Interesting summary of Coursera’s business model shift over the past 7 years.
Here is an earlier Class Central article on EdX’s paywall. https://www.classcentral.com/report/edx-paywall-graded-assignments/
What a trip down memory lane
It’s interesting to see how much the language around goals and values changes over the course of the article. As revenues increase, the language around learning for free, learning for everybody, etc. get sidelined in favor of sales numbers.
There are some great Coursera courses out there that we’ve relied on a lot over the years (UW’s public speaking comes immediately to mind), but I worry about the longevity of those courses. I’d love to hear more from the professors who created some of the early courses under the old mandate of “making the best education freely available”. What do they think about how the evolution of the platform their courses live in?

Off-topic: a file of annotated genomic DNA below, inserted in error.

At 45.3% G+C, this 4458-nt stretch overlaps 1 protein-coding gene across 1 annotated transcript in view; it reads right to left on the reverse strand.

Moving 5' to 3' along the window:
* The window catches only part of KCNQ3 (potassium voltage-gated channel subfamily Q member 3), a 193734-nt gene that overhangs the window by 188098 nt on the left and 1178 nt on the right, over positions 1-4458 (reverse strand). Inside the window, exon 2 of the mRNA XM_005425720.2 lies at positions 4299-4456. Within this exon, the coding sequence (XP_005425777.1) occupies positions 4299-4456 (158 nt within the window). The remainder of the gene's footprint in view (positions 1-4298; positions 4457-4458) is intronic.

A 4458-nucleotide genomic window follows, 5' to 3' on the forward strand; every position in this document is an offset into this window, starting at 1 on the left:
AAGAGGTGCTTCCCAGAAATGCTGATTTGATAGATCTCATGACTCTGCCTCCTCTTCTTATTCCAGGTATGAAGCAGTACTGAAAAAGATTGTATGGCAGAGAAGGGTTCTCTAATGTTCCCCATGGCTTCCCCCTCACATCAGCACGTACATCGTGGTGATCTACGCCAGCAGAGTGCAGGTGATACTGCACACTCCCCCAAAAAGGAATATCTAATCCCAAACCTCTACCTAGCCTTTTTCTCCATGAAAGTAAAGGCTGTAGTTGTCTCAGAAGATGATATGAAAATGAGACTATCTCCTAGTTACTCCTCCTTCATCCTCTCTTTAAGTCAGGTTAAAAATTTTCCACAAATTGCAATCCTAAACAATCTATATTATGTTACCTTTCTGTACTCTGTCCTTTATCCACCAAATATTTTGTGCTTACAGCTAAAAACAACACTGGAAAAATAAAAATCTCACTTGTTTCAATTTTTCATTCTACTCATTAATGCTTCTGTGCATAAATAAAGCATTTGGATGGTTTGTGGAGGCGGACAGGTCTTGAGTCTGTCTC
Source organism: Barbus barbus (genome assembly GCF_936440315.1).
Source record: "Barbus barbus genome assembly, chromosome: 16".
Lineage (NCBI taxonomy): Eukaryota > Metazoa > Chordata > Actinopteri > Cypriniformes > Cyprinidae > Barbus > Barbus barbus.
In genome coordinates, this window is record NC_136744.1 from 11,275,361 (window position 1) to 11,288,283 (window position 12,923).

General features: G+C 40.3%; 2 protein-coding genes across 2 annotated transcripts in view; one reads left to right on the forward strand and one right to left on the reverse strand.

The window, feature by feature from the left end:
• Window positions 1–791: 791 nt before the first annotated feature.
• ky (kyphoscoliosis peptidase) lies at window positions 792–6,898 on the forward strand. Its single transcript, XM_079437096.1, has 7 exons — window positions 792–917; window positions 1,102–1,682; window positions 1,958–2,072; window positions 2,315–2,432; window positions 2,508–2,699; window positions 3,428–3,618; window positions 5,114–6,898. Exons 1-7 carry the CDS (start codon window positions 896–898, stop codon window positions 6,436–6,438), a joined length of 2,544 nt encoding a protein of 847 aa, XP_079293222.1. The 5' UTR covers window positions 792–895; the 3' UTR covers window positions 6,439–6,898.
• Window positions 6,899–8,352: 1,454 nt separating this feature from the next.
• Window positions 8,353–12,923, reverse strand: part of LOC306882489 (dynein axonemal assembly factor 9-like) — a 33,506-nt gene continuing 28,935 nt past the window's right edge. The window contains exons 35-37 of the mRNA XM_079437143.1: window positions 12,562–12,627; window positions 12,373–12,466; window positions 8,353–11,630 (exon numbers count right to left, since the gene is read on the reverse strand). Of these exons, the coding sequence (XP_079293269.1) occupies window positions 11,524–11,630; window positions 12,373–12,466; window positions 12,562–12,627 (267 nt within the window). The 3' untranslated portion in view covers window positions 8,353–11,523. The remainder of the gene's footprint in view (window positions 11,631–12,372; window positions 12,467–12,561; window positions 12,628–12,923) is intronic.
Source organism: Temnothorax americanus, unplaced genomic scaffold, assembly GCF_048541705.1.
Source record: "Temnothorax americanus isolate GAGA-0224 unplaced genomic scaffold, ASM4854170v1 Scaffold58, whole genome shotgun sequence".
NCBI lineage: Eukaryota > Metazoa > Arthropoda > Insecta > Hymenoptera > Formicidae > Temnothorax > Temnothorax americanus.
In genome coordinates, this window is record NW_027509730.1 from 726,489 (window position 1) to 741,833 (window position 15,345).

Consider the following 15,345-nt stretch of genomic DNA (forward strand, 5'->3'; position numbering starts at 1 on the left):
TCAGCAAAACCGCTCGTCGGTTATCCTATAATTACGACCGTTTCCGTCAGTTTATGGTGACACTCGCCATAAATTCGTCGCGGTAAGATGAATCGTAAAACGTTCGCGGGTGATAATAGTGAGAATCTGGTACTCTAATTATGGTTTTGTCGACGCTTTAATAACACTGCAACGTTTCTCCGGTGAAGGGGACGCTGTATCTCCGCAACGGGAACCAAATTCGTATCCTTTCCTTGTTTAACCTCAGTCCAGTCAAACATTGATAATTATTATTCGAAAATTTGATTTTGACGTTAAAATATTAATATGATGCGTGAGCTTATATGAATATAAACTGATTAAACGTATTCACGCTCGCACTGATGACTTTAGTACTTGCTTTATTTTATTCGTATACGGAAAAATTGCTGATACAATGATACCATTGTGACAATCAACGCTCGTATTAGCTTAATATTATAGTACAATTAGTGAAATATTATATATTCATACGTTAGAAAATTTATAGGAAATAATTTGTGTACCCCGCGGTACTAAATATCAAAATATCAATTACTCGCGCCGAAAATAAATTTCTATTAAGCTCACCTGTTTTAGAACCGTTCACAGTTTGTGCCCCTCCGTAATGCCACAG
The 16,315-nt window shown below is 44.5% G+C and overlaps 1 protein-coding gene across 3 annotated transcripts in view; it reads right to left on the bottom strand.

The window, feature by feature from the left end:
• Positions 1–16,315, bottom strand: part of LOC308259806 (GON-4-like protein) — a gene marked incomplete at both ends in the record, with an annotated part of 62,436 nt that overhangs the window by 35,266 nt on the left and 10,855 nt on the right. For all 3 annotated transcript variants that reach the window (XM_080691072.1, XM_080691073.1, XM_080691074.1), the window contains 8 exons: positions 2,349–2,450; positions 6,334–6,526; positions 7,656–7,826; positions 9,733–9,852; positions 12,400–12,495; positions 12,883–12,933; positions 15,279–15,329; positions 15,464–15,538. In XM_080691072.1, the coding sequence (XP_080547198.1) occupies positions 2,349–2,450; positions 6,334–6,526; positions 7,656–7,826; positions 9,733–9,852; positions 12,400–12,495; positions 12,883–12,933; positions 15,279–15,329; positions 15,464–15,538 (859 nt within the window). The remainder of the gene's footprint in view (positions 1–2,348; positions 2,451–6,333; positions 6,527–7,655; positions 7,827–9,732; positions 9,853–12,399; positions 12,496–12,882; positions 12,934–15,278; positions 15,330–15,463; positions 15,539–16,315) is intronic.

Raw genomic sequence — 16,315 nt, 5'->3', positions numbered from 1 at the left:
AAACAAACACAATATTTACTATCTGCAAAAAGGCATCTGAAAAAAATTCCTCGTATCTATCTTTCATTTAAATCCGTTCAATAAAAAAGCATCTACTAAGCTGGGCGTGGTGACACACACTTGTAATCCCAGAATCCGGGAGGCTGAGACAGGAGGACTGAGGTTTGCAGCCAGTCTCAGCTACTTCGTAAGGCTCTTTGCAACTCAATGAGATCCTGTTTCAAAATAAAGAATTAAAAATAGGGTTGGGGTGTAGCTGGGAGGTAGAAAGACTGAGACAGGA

It is interesting that Coursera is a for-profit organization that at least still allows users to audit courses for free while EdX is a non-profit that has created a paywall with their “verified track”. This is from EdX’s About Us page:
“We were founded by and continue to be governed by colleges and universities. We are the only leading MOOC provider that is both nonprofit and open source.”
That is interesting - I think it goes to show that non-profits aren’t immune from needing a business model and, to the contrary, are often under more pressure than for-profit companies to figure out a way to make things work. In this case, the fact that edX is a non-profit, or that their software is open source, doesn’t mean much to learners who are trying to freely access courses.
I wonder if part of the difference is that Coursera could put off revenue/profitability in the hope that somewhere down the line they will be acquired, while as a non-profit, that isn’t an option for EdX?
I think that is a very good point Dirk. Unfortunately, that seems to be the modus operandi of many for-profit businesses these days.